“We expect the full report,” said Rep. Jerrold Nadler, D-N.Y., the chairman of the Judiciary Committee. “If we don’t get it, we’ll do what we have to do to get it. If that means subpoenaing it, we’ll subpoena it.”
Republicans have also embraced the idea of obtaining Mueller’s conclusions. Rep. Doug Collins of Georgia, the top Republican on the Judiciary Committee, said he expects a report that will reveal no wrongdoing by Trump. The House voted 420-0 in March to insist that they get a complete copy of whatever Mueller turns in.
Will that be the end?
Mueller is just one of many potential legal problems for Trump and his inner circle. The list of investigations encircling the president seems to be growing by the day.
Both the targets and the total number of investigations is unknown, but we know various probes have examined Trump’s campaign, family, charity foundation, inaugural committee and his businesses.
In New York:
- The state attorney general subpoenaed two banks this week for financial records relating to several Trump Organization projects, the New York Times reported.
- Federal prosecutors are still investigating campaign-finance violations within Trump’s campaign even after his former attorney Michael Cohen pleaded guilty to violations stemming from hush money payments to women who alleged affairs with Trump. Cohen has said he made the payments at Trump’s direction.
- Cohen said he’s been in “constant contact” with federal prosecutors in New York about other investigations, but wouldn’t elaborate.
- Trump’s inaugural committee was subpoenaed in February as part of an investigation into the group’s fundraising activities.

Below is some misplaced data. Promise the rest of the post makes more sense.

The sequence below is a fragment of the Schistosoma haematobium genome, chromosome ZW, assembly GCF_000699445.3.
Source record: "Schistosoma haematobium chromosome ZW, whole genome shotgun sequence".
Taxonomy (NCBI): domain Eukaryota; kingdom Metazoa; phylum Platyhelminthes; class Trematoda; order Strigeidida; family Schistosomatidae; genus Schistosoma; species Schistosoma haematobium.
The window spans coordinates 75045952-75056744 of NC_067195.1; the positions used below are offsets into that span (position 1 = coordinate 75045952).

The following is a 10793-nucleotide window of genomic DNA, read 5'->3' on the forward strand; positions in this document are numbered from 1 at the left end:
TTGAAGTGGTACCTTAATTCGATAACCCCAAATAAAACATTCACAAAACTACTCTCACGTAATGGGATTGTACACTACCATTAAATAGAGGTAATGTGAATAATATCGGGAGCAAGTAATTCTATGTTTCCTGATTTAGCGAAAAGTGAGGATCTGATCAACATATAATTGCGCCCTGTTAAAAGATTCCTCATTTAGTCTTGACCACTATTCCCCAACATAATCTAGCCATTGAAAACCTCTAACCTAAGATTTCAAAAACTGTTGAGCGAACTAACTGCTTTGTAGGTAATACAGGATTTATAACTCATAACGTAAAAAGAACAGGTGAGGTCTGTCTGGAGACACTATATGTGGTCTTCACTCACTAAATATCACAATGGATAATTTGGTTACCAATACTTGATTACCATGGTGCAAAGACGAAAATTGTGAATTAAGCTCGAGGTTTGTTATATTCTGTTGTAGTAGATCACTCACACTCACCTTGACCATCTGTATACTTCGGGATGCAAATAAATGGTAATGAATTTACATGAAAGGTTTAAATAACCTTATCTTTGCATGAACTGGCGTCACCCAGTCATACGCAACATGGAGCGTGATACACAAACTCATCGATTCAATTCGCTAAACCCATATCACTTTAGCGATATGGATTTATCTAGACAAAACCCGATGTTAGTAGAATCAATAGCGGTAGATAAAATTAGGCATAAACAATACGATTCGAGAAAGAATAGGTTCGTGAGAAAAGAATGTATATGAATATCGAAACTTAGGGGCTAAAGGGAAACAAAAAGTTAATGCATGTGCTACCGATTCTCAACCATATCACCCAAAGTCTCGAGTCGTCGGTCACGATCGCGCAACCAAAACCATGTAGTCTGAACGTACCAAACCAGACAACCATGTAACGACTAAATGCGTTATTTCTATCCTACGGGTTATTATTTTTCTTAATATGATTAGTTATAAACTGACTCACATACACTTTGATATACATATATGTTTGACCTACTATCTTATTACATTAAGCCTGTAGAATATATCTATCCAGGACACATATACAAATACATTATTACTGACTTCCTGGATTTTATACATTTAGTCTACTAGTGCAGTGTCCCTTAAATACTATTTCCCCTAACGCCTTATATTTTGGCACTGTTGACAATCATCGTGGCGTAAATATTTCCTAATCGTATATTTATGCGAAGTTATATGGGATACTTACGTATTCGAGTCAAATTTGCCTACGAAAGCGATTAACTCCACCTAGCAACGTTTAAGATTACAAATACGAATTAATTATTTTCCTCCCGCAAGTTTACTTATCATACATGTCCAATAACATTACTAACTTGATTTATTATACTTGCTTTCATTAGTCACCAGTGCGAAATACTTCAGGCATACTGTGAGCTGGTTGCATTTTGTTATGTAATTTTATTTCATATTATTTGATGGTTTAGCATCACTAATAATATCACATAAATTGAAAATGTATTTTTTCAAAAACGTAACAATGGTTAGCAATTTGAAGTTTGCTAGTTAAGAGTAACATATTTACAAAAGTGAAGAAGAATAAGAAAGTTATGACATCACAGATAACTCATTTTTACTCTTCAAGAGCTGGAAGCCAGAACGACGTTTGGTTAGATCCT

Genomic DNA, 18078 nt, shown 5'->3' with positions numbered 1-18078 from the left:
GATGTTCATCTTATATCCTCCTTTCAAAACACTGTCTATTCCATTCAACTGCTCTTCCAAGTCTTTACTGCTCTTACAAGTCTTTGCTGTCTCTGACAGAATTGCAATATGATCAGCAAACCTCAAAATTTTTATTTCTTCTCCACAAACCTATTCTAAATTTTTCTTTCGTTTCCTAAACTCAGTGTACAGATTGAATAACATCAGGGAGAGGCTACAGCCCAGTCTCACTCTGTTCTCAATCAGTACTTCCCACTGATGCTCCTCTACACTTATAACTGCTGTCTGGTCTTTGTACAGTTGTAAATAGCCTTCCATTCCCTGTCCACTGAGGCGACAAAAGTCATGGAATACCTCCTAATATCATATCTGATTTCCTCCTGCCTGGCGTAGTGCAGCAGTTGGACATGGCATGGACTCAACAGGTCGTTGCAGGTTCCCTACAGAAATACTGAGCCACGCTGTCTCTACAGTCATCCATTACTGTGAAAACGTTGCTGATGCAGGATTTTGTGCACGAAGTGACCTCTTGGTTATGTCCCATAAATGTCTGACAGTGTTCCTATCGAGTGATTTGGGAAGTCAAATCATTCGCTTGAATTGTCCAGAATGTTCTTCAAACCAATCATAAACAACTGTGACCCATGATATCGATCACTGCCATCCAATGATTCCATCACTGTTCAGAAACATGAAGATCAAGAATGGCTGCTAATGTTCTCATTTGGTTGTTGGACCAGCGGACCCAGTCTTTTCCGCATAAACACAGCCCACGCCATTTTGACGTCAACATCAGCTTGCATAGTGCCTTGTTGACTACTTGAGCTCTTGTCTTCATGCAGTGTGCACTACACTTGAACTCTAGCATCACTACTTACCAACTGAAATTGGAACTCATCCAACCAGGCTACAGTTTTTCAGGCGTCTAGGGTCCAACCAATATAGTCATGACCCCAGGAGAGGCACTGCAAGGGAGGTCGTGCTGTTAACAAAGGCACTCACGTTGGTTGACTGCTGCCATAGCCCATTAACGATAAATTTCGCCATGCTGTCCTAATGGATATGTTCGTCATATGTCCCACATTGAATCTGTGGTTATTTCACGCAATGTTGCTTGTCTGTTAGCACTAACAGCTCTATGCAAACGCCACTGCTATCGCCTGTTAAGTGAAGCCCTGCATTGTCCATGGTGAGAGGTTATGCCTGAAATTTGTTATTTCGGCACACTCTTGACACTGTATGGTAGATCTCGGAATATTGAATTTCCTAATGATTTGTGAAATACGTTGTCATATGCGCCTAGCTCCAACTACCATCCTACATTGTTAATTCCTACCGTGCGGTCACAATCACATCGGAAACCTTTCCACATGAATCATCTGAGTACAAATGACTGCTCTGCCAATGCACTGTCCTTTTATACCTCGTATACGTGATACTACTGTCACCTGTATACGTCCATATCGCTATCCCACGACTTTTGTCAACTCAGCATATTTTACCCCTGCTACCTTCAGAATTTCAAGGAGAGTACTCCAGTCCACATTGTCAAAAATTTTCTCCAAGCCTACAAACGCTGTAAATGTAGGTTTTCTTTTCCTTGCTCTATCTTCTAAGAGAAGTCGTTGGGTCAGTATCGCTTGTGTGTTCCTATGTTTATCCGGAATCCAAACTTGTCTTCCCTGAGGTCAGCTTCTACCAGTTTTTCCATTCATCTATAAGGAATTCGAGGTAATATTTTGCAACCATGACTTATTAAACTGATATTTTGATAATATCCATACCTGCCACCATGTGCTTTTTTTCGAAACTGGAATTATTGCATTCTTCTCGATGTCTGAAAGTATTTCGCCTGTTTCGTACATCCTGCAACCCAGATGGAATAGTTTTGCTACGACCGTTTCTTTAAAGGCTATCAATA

- State authorities in New York have been investigating Trump’s private foundation.
In Washington and Maryland:
- Attorneys general in Maryland and the District of Columbia filed a lawsuit alleging Trump violated the Constitution’s Emolument’s clause, which bans gifts and payments from foreign governments. The case could allow officials some insight into Trump’s business dealings and potential conflicts of interests.
- Lawmakers are just getting started. The Democratic-led House Judiciary Committee opened a sweeping investigation this month into Trump and his associates, requesting documents from 81 “agencies, entities, and individuals” connected to the administration and Trump’s private businesses.
- The House Oversight Committee is also examining a wide array of topics, including Trump’s communications with Russian President Vladimir Putin, White House efforts in a nuclear deal with Saudi Arabia, whether Trump played any part in securing top-secret security clearances for members of his family and whether Trump violated the Constitution by accepting profits from foreign governments. The Committee welcomed Cohen earlier this month, then laid out an investigative road map that could include other Trump Organization employees.
- The House Intelligence Committee is expanding its own investigation of Russian election interference.
Contributing: Kevin Johnson, Bart Jansen and Brad Heath
After almost two years, Mueller’s Russia investigation status can be confusing. Here’s an overview of the central question, and what we know.
Hannah Gaber Saletan, USA TODAY